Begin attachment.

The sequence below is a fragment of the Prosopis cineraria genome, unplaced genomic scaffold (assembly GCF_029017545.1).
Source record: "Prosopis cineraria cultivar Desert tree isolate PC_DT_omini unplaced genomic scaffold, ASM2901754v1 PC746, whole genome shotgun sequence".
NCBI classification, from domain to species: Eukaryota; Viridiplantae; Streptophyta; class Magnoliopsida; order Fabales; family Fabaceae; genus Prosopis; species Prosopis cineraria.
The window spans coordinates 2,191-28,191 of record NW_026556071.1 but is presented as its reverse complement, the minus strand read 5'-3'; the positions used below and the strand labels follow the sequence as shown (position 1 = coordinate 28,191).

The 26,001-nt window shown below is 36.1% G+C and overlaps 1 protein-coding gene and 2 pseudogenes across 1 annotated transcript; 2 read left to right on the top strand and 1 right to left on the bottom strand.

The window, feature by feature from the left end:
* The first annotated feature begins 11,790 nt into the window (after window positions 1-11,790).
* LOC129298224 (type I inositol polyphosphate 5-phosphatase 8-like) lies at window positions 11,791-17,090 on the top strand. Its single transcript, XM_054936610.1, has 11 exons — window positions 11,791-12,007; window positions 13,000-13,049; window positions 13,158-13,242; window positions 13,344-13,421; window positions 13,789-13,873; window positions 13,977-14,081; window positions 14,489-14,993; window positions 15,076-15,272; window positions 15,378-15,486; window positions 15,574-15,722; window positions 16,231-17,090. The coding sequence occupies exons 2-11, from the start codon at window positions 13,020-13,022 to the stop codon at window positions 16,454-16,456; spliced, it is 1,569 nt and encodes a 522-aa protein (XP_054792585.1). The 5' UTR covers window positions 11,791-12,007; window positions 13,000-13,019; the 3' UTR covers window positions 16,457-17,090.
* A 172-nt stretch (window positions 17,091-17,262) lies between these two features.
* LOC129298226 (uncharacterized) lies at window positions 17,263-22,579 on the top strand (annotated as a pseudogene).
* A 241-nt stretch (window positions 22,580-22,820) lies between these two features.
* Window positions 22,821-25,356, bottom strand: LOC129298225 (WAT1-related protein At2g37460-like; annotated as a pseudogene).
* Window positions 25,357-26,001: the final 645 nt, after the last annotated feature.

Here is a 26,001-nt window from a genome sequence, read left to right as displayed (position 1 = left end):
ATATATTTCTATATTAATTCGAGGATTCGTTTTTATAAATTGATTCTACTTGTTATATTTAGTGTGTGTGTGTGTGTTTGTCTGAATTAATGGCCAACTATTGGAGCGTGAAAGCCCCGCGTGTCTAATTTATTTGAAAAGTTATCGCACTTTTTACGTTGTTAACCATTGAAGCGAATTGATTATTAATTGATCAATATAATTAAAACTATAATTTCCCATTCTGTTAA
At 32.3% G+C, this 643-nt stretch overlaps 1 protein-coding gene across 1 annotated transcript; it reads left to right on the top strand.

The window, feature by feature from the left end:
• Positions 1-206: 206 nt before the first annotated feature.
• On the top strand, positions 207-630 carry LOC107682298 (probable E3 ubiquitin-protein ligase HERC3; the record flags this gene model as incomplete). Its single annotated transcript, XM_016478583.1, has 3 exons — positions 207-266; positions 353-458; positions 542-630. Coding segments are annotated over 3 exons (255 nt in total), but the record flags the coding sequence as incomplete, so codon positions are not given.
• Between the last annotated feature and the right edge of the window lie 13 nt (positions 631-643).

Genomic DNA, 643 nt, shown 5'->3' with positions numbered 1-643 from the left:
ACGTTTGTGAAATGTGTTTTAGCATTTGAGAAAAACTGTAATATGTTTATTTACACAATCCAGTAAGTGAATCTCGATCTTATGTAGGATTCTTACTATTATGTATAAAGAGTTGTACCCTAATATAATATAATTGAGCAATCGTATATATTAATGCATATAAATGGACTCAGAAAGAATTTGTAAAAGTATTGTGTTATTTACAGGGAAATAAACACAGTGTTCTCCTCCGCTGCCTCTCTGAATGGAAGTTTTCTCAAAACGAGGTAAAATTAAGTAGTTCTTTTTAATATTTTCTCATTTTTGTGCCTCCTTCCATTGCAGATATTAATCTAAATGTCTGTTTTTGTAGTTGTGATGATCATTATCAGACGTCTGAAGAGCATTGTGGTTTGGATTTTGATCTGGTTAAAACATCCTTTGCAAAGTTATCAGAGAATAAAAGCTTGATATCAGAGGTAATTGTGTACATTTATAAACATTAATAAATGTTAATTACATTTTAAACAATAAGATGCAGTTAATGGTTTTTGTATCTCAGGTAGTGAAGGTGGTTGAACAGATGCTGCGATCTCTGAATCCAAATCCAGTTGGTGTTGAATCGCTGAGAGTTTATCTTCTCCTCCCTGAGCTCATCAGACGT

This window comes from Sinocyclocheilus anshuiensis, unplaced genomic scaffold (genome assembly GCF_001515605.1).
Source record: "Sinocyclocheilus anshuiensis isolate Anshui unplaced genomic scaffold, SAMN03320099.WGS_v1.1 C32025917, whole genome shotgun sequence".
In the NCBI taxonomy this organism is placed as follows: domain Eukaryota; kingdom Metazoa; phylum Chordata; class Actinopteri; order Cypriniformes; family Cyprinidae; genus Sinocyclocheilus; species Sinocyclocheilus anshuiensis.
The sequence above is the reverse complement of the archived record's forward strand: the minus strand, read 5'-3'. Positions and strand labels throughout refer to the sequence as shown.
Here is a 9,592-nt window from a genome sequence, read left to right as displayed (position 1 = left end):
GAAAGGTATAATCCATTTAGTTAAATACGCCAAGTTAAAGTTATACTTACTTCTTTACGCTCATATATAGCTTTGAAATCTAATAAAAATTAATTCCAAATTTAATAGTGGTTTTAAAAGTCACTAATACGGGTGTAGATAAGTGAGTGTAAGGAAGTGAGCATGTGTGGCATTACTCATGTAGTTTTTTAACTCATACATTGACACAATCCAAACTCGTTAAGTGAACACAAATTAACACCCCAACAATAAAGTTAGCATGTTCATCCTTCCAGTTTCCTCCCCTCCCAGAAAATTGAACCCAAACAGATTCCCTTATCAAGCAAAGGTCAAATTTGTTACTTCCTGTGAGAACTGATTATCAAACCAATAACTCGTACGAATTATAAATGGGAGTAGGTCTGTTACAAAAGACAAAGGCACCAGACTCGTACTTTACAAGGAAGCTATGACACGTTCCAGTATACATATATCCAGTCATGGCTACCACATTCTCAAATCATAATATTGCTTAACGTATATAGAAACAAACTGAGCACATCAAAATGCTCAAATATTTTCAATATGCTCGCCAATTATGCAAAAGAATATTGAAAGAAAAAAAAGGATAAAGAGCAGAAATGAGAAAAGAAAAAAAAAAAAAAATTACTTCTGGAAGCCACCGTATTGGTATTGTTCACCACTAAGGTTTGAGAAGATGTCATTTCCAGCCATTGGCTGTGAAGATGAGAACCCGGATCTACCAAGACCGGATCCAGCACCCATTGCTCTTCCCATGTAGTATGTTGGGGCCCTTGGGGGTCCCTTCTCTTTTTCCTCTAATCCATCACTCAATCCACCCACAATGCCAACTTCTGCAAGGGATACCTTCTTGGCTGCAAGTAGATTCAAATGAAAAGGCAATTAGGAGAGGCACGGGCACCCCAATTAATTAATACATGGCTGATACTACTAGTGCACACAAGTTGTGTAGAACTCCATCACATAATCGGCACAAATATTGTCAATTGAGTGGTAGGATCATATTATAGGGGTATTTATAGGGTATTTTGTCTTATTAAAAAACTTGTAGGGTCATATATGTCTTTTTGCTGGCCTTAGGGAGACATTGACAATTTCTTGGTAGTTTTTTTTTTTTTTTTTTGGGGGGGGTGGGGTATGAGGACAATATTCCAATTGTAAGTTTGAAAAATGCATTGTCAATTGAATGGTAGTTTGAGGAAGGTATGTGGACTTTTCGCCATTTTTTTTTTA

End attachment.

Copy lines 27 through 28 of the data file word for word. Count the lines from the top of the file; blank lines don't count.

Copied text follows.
Here is a 9,592-nt window from a genome sequence, read left to right as displayed (position 1 = left end):
GAAAGGTATAATCCATTTAGTTAAATACGCCAAGTTAAAGTTATACTTACTTCTTTACGCTCATATATAGCTTTGAAATCTAATAAAAATTAATTCCAAATTTAATAGTGGTTTTAAAAGTCACTAATACGGGTGTAGATAAGTGAGTGTAAGGAAGTGAGCATGTGTGGCATTACTCATGTAGTTTTTTAACTCATACATTGACACAATCCAAACTCGTTAAGTGAACACAAATTAACACCCCAACAATAAAGTTAGCATGTTCATCCTTCCAGTTTCCTCCCCTCCCAGAAAATTGAACCCAAACAGATTCCCTTATCAAGCAAAGGTCAAATTTGTTACTTCCTGTGAGAACTGATTATCAAACCAATAACTCGTACGAATTATAAATGGGAGTAGGTCTGTTACAAAAGACAAAGGCACCAGACTCGTACTTTACAAGGAAGCTATGACACGTTCCAGTATACATATATCCAGTCATGGCTACCACATTCTCAAATCATAATATTGCTTAACGTATATAGAAACAAACTGAGCACATCAAAATGCTCAAATATTTTCAATATGCTCGCCAATTATGCAAAAGAATATTGAAAGAAAAAAAAGGATAAAGAGCAGAAATGAGAAAAGAAAAAAAAAAAAAAATTACTTCTGGAAGCCACCGTATTGGTATTGTTCACCACTAAGGTTTGAGAAGATGTCATTTCCAGCCATTGGCTGTGAAGATGAGAACCCGGATCTACCAAGACCGGATCCAGCACCCATTGCTCTTCCCATGTAGTATGTTGGGGCCCTTGGGGGTCCCTTCTCTTTTTCCTCTAATCCATCACTCAATCCACCCACAATGCCAACTTCTGCAAGGGATACCTTCTTGGCTGCAAGTAGATTCAAATGAAAAGGCAATTAGGAGAGGCACGGGCACCCCAATTAATTAATACATGGCTGATACTACTAGTGCACACAAGTTGTGTAGAACTCCATCACATAATCGGCACAAATATTGTCAATTGAGTGGTAGGATCATATTATAGGGGTATTTATAGGGTATTTTGTCTTATTAAAAAACTTGTAGGGTCATATATGTCTTTTTGCTGGCCTTAGGGAGACATTGACAATTTCTTGGTAGTTTTTTTTTTTTTTTTTTGGGGGGGGTGGGGTATGAGGACAATATTCCAATTGTAAGTTTGAAAAATGCATTGTCAATTGAATGGTAGTTTGAGGAAGGTATGTGGACTTTTCGCCATTTTTTTTTTA